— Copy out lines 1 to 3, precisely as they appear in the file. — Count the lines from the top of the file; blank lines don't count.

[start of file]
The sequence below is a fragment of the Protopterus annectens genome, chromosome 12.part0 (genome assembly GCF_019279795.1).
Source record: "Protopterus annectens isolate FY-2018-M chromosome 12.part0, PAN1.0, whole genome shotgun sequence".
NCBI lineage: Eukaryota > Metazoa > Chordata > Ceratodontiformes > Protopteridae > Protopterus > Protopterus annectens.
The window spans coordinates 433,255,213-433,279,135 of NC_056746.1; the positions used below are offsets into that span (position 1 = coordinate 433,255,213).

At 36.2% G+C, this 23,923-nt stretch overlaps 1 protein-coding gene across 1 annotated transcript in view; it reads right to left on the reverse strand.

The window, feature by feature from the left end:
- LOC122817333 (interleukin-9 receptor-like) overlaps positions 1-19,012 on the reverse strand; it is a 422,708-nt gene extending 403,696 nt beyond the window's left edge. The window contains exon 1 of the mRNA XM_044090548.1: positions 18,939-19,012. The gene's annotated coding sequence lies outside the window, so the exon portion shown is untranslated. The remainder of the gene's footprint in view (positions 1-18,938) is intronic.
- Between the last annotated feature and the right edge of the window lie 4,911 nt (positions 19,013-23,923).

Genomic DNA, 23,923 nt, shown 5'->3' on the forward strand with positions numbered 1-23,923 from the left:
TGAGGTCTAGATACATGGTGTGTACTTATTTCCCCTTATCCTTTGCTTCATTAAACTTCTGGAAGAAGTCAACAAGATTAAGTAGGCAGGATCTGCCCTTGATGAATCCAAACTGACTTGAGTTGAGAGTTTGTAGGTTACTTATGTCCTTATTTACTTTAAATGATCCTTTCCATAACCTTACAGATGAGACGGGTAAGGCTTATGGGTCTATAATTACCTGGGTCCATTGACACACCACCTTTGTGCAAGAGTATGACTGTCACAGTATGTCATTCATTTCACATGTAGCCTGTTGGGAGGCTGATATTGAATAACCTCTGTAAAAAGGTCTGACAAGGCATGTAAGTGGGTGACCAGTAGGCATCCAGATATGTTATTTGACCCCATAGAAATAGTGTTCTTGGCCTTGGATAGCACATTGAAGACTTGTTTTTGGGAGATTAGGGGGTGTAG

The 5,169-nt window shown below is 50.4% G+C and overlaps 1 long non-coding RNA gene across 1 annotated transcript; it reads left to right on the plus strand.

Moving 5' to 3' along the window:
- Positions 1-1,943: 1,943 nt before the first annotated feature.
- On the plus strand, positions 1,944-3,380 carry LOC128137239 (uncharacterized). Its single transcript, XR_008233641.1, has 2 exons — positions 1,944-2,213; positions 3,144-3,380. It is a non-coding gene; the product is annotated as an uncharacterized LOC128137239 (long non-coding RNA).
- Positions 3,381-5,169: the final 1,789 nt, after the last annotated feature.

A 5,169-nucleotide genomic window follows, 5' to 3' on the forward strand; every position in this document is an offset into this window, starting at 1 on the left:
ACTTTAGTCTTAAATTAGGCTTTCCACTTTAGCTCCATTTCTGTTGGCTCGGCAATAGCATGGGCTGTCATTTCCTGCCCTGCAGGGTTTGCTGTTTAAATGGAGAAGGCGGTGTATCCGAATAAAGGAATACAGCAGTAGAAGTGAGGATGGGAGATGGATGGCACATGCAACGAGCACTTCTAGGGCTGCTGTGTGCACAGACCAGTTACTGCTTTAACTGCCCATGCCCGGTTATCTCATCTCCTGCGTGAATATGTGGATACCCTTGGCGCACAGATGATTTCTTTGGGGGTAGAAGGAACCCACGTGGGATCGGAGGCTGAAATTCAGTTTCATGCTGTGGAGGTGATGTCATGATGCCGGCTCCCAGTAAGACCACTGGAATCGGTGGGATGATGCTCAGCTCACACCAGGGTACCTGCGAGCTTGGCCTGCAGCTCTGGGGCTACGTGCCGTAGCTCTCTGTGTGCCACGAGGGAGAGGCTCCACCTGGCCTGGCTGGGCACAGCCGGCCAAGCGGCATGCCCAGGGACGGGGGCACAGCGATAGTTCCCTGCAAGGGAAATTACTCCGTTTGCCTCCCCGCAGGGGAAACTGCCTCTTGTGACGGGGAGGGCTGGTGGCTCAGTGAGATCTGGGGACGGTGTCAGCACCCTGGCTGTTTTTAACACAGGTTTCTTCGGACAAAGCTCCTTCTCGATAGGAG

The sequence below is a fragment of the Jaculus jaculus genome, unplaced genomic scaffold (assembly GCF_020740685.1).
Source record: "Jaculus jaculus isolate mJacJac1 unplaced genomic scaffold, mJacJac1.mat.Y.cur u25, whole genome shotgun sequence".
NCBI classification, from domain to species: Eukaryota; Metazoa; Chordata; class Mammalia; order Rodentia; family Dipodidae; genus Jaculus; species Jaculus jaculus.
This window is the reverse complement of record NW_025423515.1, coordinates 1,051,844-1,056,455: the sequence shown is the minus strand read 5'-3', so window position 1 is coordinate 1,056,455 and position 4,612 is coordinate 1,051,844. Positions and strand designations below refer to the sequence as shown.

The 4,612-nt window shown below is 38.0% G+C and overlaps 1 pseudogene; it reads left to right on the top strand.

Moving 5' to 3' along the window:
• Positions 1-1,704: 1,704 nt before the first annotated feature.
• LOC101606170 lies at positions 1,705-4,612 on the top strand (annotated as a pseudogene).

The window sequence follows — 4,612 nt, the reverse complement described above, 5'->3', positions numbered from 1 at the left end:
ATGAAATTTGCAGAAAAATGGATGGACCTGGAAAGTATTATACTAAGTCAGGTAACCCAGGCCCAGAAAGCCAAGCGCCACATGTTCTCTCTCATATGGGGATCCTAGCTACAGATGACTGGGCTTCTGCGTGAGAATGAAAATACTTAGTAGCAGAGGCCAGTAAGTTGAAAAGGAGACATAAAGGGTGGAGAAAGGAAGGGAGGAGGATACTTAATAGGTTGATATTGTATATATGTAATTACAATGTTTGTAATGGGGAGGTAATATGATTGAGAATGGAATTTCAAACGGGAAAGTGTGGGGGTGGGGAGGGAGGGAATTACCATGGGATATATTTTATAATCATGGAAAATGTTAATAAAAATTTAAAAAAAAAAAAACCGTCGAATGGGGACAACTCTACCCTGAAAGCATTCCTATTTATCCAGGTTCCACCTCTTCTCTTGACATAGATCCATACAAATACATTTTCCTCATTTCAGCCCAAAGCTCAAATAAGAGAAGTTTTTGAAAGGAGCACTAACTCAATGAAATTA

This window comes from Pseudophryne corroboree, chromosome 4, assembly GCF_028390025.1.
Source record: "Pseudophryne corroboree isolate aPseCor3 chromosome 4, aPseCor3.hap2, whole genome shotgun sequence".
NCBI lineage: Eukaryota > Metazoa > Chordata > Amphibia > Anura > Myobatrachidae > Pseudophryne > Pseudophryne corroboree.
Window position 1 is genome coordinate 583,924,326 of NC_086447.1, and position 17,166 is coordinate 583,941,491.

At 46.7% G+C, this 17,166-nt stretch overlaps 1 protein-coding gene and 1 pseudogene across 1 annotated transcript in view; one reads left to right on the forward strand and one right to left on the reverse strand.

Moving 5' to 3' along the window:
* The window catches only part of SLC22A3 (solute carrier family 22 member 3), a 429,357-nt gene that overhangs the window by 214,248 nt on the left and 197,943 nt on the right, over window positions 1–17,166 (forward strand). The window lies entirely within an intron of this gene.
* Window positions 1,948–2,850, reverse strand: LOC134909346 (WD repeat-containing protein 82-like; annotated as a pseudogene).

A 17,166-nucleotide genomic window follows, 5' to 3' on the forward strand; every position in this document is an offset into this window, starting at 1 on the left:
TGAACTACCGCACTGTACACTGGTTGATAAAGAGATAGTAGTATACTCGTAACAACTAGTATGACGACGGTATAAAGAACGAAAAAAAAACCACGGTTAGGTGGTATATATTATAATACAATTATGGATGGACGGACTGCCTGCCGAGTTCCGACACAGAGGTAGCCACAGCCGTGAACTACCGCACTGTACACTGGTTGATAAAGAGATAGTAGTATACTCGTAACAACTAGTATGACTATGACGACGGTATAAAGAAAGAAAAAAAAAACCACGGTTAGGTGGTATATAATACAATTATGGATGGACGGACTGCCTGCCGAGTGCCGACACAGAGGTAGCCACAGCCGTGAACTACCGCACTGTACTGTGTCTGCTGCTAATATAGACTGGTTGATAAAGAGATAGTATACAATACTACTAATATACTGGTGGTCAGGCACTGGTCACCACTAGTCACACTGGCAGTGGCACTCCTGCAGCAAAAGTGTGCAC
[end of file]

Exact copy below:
The sequence below is a fragment of the Protopterus annectens genome, chromosome 12.part0 (genome assembly GCF_019279795.1).
Source record: "Protopterus annectens isolate FY-2018-M chromosome 12.part0, PAN1.0, whole genome shotgun sequence".
NCBI lineage: Eukaryota > Metazoa > Chordata > Ceratodontiformes > Protopteridae > Protopterus > Protopterus annectens.